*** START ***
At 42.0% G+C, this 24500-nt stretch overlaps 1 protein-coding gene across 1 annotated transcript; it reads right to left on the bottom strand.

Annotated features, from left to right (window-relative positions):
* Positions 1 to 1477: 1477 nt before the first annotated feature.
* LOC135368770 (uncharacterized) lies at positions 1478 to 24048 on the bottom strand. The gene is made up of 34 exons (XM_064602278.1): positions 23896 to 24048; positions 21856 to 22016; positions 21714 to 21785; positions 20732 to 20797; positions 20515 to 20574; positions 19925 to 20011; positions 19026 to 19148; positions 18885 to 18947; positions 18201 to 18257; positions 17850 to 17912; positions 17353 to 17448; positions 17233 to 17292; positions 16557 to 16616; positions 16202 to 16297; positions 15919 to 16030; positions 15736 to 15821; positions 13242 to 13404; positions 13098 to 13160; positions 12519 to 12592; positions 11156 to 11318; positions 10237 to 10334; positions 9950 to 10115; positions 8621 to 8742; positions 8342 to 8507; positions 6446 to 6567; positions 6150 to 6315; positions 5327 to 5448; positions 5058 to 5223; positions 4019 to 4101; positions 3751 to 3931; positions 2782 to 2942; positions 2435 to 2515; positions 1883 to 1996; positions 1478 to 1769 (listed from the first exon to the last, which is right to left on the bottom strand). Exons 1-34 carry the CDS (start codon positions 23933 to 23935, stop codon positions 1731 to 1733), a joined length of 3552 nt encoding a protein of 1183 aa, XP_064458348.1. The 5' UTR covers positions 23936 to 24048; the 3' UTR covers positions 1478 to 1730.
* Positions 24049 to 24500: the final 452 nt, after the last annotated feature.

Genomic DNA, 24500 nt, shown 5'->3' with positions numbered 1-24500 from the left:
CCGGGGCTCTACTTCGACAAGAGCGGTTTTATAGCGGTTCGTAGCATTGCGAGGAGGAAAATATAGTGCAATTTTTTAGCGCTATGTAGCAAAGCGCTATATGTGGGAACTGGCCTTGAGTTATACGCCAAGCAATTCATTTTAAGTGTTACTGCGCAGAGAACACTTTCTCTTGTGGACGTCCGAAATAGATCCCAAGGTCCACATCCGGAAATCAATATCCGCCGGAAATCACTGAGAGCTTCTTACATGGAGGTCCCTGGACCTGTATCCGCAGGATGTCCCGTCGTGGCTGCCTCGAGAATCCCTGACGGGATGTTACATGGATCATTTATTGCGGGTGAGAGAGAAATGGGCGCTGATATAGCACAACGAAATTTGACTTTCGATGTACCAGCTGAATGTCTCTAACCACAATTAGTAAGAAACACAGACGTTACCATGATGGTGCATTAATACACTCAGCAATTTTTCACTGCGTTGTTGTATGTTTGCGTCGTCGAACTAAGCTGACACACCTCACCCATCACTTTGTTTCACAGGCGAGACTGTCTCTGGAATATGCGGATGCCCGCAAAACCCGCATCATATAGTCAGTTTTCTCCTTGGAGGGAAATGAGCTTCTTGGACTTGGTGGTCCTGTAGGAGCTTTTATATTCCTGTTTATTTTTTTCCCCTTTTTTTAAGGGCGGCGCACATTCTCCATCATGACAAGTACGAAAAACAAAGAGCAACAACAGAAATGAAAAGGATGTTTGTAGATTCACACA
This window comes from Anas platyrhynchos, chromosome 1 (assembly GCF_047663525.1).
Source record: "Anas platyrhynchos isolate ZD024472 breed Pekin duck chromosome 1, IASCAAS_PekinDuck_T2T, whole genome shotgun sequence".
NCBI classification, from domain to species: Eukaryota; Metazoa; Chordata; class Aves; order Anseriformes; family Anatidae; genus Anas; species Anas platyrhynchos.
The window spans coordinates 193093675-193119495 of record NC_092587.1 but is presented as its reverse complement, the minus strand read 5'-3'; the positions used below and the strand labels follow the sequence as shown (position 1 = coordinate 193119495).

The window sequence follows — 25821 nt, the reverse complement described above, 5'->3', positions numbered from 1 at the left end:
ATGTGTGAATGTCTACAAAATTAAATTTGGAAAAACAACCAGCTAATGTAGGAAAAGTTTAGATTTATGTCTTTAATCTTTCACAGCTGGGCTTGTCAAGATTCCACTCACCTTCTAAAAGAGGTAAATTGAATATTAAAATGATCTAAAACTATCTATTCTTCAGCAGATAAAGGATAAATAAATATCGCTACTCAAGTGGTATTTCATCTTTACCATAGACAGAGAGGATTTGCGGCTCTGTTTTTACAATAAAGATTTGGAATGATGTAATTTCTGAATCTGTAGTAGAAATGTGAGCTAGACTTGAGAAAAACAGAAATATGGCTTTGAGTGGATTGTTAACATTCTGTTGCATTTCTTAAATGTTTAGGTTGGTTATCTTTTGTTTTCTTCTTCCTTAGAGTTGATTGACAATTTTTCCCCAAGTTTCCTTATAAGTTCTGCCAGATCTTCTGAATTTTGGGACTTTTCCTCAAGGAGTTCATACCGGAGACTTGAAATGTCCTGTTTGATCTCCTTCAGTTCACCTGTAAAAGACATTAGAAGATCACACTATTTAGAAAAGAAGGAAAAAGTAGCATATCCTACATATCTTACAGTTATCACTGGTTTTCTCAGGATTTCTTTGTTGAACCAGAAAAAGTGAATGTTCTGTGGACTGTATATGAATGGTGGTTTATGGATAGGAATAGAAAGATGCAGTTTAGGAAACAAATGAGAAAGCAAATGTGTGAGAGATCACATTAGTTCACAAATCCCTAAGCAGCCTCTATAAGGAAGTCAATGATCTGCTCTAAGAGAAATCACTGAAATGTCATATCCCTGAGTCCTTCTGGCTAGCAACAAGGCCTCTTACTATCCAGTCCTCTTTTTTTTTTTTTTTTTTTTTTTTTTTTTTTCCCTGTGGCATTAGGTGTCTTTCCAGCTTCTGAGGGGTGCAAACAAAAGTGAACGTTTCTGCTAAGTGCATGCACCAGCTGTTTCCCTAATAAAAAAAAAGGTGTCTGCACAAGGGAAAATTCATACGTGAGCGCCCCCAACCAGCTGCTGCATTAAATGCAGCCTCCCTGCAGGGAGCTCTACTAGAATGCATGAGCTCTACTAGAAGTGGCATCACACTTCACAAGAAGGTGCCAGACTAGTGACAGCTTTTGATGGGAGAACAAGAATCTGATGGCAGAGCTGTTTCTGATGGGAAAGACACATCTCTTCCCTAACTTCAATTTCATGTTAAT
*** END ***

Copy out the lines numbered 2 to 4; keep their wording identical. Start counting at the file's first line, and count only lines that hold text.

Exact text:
Annotated features, from left to right (window-relative positions):
* Positions 1 to 1477: 1477 nt before the first annotated feature.
* LOC135368770 (uncharacterized) lies at positions 1478 to 24048 on the bottom strand. The gene is made up of 34 exons (XM_064602278.1): positions 23896 to 24048; positions 21856 to 22016; positions 21714 to 21785; positions 20732 to 20797; positions 20515 to 20574; positions 19925 to 20011; positions 19026 to 19148; positions 18885 to 18947; positions 18201 to 18257; positions 17850 to 17912; positions 17353 to 17448; positions 17233 to 17292; positions 16557 to 16616; positions 16202 to 16297; positions 15919 to 16030; positions 15736 to 15821; positions 13242 to 13404; positions 13098 to 13160; positions 12519 to 12592; positions 11156 to 11318; positions 10237 to 10334; positions 9950 to 10115; positions 8621 to 8742; positions 8342 to 8507; positions 6446 to 6567; positions 6150 to 6315; positions 5327 to 5448; positions 5058 to 5223; positions 4019 to 4101; positions 3751 to 3931; positions 2782 to 2942; positions 2435 to 2515; positions 1883 to 1996; positions 1478 to 1769 (listed from the first exon to the last, which is right to left on the bottom strand). Exons 1-34 carry the CDS (start codon positions 23933 to 23935, stop codon positions 1731 to 1733), a joined length of 3552 nt encoding a protein of 1183 aa, XP_064458348.1. The 5' UTR covers positions 23936 to 24048; the 3' UTR covers positions 1478 to 1730.